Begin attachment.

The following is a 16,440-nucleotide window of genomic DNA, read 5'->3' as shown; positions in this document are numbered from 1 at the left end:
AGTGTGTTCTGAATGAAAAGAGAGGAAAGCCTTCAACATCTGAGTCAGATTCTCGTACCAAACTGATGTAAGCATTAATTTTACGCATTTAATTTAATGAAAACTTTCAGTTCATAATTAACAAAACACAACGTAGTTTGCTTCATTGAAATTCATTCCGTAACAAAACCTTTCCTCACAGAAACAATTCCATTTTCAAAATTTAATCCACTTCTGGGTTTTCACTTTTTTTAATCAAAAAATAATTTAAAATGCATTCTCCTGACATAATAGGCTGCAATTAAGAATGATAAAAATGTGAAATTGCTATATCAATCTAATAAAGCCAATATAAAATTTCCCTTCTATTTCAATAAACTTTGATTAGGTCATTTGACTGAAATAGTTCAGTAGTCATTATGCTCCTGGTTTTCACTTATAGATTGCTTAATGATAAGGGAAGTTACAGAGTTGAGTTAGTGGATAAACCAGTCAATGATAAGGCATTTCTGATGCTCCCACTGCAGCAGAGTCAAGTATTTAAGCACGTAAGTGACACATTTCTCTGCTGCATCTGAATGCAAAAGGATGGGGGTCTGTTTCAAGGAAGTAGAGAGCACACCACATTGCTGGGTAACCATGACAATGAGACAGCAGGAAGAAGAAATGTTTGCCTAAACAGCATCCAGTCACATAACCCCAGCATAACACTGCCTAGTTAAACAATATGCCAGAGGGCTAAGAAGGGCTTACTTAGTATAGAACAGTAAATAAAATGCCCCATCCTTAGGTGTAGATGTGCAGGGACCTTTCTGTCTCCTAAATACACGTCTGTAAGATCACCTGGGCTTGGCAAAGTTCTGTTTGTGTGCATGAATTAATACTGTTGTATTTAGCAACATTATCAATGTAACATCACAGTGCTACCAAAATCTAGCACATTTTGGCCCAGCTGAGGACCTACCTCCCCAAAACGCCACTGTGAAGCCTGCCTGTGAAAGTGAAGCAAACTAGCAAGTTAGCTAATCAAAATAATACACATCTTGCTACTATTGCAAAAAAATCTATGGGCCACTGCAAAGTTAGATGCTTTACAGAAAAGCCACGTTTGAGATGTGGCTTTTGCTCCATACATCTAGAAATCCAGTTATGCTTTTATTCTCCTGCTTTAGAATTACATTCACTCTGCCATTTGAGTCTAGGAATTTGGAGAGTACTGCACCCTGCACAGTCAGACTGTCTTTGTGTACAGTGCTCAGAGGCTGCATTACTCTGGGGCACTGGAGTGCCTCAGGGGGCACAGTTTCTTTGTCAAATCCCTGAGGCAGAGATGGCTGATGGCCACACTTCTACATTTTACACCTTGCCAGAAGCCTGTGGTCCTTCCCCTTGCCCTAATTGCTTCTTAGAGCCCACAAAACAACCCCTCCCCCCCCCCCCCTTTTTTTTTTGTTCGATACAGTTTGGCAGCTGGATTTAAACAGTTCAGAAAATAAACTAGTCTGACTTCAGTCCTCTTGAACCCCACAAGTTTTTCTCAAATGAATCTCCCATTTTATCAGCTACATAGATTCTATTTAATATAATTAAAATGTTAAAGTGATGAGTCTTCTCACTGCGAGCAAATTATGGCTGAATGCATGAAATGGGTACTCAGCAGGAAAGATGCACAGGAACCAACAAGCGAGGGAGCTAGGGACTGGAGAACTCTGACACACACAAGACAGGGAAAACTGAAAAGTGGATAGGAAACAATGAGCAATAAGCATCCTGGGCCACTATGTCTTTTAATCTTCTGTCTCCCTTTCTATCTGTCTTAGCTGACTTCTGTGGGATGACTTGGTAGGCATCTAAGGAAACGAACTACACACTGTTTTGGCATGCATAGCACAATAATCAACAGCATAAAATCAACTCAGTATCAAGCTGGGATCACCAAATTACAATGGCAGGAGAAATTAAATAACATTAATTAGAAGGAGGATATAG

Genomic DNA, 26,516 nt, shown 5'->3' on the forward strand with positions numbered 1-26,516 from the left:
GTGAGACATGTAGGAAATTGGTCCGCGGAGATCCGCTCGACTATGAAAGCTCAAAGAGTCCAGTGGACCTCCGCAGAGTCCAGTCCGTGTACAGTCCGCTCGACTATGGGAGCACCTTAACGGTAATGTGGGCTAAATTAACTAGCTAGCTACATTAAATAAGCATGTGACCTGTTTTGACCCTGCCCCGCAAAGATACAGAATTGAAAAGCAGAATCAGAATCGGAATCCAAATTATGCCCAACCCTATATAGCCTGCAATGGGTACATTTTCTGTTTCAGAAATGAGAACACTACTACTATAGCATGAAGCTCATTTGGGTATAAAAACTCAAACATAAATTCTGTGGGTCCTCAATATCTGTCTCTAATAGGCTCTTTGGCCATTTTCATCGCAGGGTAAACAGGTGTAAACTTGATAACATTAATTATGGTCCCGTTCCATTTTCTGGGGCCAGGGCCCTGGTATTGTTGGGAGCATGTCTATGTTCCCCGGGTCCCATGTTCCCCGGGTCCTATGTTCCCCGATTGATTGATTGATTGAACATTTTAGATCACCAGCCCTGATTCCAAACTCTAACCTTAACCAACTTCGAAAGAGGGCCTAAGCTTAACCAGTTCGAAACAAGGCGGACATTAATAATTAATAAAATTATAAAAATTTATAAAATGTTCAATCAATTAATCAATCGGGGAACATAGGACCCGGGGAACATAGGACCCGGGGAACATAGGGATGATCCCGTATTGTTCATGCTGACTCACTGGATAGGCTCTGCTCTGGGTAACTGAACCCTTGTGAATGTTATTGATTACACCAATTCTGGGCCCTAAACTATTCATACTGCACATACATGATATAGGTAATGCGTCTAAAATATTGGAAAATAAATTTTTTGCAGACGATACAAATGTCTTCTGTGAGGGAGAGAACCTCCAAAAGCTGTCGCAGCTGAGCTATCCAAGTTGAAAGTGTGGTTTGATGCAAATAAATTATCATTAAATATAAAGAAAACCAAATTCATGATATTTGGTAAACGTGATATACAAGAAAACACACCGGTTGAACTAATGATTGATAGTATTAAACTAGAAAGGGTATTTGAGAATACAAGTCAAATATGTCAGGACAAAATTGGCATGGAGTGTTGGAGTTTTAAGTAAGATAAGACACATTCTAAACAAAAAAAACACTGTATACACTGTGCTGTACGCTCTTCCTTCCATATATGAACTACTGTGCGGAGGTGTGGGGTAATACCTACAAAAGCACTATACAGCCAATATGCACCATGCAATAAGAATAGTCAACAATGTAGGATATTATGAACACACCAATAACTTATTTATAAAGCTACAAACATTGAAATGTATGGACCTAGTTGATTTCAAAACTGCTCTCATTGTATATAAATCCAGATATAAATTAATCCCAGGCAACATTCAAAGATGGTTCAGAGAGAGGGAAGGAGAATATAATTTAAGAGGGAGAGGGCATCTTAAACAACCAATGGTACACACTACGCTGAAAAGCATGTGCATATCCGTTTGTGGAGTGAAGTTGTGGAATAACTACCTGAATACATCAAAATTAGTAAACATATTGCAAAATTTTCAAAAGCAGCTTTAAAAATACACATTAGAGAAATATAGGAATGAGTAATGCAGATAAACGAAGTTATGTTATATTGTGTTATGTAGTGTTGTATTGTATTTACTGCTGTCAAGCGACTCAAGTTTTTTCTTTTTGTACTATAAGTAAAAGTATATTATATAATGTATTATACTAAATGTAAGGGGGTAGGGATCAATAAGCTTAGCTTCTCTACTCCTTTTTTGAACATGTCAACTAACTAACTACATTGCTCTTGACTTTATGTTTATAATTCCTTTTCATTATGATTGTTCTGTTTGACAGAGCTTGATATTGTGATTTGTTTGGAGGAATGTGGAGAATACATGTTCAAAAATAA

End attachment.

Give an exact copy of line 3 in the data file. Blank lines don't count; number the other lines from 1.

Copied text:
Genomic DNA, 26,516 nt, shown 5'->3' on the forward strand with positions numbered 1-26,516 from the left: